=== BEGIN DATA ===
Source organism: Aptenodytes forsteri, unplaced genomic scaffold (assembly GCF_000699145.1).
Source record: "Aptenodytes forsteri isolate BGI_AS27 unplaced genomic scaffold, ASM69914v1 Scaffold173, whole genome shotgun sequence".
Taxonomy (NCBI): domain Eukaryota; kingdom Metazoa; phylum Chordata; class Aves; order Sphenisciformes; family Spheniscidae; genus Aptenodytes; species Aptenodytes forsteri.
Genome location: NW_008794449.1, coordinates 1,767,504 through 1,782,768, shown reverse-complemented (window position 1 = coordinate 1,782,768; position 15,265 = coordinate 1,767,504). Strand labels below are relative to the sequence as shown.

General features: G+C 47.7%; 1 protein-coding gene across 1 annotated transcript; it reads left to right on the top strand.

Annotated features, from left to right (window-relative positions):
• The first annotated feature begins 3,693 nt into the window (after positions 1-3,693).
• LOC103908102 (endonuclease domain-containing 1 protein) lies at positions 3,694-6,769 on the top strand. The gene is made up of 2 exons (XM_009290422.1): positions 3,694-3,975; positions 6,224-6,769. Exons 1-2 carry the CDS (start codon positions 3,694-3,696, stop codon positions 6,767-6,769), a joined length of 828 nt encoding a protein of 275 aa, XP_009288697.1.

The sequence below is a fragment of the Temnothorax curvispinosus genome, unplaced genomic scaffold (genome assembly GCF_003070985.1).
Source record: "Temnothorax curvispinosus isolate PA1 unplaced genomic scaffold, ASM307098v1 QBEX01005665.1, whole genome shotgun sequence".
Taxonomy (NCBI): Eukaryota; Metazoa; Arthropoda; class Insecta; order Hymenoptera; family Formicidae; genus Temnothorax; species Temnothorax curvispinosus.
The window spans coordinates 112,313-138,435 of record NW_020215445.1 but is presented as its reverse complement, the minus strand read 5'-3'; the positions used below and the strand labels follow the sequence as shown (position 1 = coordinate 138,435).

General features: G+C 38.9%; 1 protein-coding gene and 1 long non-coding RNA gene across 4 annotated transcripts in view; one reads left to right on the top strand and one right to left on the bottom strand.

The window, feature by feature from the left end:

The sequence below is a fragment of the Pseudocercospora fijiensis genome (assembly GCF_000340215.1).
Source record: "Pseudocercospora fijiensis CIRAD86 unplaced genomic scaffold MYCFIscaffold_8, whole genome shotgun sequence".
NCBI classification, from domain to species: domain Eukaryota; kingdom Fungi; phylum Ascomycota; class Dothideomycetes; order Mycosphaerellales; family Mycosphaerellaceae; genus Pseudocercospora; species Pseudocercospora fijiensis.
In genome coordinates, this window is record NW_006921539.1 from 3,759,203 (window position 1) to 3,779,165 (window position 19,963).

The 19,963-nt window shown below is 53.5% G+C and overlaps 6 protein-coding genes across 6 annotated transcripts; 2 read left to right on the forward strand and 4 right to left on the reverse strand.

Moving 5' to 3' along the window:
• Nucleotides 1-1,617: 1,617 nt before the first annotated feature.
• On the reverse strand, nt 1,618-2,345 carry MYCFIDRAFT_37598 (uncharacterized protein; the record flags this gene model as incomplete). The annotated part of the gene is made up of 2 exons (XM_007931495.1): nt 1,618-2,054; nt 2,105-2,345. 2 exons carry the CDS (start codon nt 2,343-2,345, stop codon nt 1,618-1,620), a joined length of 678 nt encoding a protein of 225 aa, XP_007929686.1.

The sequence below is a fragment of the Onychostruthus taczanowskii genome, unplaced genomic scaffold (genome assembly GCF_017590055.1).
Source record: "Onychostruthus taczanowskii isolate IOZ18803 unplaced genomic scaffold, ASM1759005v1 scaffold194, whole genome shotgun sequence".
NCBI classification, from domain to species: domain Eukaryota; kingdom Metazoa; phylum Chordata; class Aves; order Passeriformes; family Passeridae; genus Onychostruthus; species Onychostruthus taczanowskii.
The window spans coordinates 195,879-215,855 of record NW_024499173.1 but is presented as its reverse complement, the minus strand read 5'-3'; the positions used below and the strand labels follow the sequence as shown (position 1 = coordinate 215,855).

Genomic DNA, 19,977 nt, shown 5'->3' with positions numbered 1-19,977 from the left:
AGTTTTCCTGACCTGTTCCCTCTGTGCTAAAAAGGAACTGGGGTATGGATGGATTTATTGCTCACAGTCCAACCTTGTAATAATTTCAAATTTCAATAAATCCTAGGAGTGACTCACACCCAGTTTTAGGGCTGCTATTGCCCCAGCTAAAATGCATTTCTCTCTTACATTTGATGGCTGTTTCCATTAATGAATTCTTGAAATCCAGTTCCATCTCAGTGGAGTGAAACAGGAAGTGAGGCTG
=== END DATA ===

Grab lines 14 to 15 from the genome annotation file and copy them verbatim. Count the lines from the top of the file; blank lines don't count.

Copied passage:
The window, feature by feature from the left end:

The sequence below is a fragment of the Pseudocercospora fijiensis genome (assembly GCF_000340215.1).